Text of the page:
1. I am high functioning as well and when a melt down occurs I am anything but high functioning.I appear crazy. I am accused of over reacting,and told to calm down.I AM NOT ANXIOUS OR HAVING A PANIC ATTACK. I can not explain to others why I am freaking out,they just dont get it. And when I need to re-group they dont understand what that means either.Re-group means I need to turn off my senses and then turn them back on.I see it like a light switch,I am expected to just deal with sensory overload and make adjustments because the plan has changed. I am not able to do this and it causes me to freak out and you know what makes it worse?People keep talking to me,asking me whats wrong? Why am I acting like this?Whats the matter with me?For instance today I went to the elementary school to pick up my grandson. The plan changed right before I left,the traffic was bad,the school is big and there was a book fair going on,parents and students teachers all chattering, everybody in constant motion.I was overwhelmed with all the stimuli.I went to the store to get one item. It was over priced,had to go to different store,didnt have product, had to get different product. Anyway,by the time I get home I just want quiet…..I need to re-group. I couldnt because my friend was here and started asking me questions,the tv is on,and I can feel the melt down coming like a tornado and I my senses are being wrapped together like a cyclone,intertwined and all I see is a blur of colors and all I hear is loud loud noise and I cant stop the enevitable storm….and of course it destroys everything around me.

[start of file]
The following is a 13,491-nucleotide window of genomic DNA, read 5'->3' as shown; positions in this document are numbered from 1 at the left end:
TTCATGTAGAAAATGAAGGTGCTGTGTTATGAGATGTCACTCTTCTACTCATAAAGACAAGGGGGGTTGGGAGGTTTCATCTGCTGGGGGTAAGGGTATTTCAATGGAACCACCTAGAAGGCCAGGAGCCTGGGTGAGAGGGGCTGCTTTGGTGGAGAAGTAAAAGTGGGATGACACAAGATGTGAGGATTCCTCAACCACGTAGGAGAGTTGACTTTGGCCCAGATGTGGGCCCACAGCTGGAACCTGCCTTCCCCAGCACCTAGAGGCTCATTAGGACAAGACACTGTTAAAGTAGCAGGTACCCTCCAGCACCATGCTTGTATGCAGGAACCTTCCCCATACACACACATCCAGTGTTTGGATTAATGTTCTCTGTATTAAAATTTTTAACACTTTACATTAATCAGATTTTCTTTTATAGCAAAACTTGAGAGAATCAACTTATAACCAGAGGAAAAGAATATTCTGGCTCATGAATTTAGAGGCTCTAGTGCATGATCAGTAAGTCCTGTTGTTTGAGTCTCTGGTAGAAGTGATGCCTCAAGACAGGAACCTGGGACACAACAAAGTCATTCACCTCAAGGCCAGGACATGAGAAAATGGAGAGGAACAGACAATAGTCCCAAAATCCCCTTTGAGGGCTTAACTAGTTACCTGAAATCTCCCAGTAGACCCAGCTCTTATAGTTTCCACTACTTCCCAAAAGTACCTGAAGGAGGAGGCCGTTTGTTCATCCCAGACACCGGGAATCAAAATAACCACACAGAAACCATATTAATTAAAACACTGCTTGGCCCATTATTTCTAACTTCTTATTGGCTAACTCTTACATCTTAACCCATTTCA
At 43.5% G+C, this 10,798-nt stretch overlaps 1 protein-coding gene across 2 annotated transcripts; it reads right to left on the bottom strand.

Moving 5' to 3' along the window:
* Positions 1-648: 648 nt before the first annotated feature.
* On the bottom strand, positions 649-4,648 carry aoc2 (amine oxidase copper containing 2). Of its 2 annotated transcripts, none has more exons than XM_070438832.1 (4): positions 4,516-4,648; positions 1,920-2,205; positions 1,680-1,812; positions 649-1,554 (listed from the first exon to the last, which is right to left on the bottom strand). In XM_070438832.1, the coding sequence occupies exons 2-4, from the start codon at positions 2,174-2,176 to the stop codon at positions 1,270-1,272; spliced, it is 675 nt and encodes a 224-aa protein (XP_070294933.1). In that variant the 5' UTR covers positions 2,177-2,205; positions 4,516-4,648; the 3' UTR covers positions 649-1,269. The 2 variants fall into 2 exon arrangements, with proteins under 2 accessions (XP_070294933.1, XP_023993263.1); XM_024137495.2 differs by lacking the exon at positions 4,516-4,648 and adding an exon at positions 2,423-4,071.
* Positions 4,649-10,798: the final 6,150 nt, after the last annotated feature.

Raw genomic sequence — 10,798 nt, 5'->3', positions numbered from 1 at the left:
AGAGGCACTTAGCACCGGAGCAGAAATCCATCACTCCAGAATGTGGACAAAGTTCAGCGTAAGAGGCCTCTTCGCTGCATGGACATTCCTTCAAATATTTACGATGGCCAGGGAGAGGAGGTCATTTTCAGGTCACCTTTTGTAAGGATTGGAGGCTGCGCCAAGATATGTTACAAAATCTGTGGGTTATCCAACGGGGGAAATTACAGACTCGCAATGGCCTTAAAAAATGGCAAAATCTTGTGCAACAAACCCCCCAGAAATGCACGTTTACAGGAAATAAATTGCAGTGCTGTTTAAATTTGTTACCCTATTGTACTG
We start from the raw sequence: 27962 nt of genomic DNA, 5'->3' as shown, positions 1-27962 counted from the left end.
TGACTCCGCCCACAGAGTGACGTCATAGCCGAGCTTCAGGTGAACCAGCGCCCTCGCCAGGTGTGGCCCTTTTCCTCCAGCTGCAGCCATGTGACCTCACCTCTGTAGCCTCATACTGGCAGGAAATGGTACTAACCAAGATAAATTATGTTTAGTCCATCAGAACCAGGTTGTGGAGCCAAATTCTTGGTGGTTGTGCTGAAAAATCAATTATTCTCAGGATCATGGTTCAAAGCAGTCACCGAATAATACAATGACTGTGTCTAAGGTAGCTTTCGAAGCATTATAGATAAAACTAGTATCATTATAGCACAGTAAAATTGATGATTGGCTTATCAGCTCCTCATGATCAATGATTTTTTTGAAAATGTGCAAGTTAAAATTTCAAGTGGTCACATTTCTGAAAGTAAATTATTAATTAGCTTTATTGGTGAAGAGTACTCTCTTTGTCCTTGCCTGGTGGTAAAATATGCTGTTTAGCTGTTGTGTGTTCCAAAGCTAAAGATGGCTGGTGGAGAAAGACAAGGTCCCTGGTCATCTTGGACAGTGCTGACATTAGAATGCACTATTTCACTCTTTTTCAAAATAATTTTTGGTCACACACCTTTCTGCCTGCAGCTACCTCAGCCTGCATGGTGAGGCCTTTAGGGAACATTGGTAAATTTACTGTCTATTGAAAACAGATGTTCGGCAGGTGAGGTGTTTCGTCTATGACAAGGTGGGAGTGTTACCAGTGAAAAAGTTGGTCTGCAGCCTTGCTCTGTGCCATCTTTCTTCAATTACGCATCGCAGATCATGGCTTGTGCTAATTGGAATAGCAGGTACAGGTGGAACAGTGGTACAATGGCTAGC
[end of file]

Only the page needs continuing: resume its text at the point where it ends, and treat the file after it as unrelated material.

Liked by 1 person

  5. The worse about DSM-5 is their unjustified dismissal of Asperger’s in favour of maintaining only an “umbrella” of Autistic Spectrum, when according to experts such as Simon B-C, the significant difference between classic autism and Asperger’s is the childhood language development, e.g. absence of language in the early stages of childhood in HFA, while its presence in Asperger’s. There are clear overlapping aspects to justify the necessity of an Autistic Spectrum, but the clearer categorising by the ICD-10 should have convinced the editors of DSM-5 to leave everything as it was in DSM-4-TR.